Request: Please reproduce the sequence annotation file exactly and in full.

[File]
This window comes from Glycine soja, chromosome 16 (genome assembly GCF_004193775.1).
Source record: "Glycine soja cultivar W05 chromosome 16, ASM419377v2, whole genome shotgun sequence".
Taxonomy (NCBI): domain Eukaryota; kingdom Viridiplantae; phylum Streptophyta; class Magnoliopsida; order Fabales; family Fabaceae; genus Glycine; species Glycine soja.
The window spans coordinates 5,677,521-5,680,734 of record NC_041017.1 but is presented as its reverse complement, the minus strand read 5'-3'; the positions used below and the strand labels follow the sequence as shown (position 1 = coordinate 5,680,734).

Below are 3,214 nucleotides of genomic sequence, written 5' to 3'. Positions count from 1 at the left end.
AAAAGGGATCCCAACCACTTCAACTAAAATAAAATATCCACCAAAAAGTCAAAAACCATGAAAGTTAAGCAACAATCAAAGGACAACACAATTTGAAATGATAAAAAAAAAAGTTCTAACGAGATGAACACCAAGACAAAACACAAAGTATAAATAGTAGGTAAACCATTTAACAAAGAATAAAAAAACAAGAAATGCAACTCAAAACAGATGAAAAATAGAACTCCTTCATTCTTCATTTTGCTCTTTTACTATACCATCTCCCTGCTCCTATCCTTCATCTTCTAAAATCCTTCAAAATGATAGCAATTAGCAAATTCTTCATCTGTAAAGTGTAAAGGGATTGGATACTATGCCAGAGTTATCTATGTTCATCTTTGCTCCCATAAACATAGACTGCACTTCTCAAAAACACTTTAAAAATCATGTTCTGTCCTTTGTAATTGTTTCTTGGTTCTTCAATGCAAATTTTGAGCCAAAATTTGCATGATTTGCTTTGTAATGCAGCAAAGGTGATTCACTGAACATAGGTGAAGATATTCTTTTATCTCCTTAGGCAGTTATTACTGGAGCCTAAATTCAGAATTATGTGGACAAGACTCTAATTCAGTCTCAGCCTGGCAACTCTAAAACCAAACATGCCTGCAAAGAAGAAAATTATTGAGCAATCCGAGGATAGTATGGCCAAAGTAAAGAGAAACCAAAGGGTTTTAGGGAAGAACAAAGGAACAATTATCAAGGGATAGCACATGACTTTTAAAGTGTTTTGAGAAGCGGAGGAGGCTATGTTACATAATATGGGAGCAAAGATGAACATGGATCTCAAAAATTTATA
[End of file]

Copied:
This window comes from Glycine soja, chromosome 16 (genome assembly GCF_004193775.1).
Source record: "Glycine soja cultivar W05 chromosome 16, ASM419377v2, whole genome shotgun sequence".
Taxonomy (NCBI): domain Eukaryota; kingdom Viridiplantae; phylum Streptophyta; class Magnoliopsida; order Fabales; family Fabaceae; genus Glycine; species Glycine soja.
The window spans coordinates 5,677,521-5,680,734 of record NC_041017.1 but is presented as its reverse complement, the minus strand read 5'-3'; the positions used below and the strand labels follow the sequence as shown (position 1 = coordinate 5,680,734).

Below are 3,214 nucleotides of genomic sequence, written 5' to 3'. Positions count from 1 at the left end.
AAAAGGGATCCCAACCACTTCAACTAAAATAAAATATCCACCAAAAAGTCAAAAACCATGAAAGTTAAGCAACAATCAAAGGACAACACAATTTGAAATGATAAAAAAAAAAGTTCTAACGAGATGAACACCAAGACAAAACACAAAGTATAAATAGTAGGTAAACCATTTAACAAAGAATAAAAAAACAAGAAATGCAACTCAAAACAGATGAAAAATAGAACTCCTTCATTCTTCATTTTGCTCTTTTACTATACCATCTCCCTGCTCCTATCCTTCATCTTCTAAAATCCTTCAAAATGATAGCAATTAGCAAATTCTTCATCTGTAAAGTGTAAAGGGATTGGATACTATGCCAGAGTTATCTATGTTCATCTTTGCTCCCATAAACATAGACTGCACTTCTCAAAAACACTTTAAAAATCATGTTCTGTCCTTTGTAATTGTTTCTTGGTTCTTCAATGCAAATTTTGAGCCAAAATTTGCATGATTTGCTTTGTAATGCAGCAAAGGTGATTCACTGAACATAGGTGAAGATATTCTTTTATCTCCTTAGGCAGTTATTACTGGAGCCTAAATTCAGAATTATGTGGACAAGACTCTAATTCAGTCTCAGCCTGGCAACTCTAAAACCAAACATGCCTGCAAAGAAGAAAATTATTGAGCAATCCGAGGATAGTATGGCCAAAGTAAAGAGAAACCAAAGGGTTTTAGGGAAGAACAAAGGAACAATTATCAAGGGATAGCACATGACTTTTAAAGTGTTTTGAGAAGCGGAGGAGGCTATGTTACATAATATGGGAGCAAAGATGAACATGGATCTCAAAAATTTATA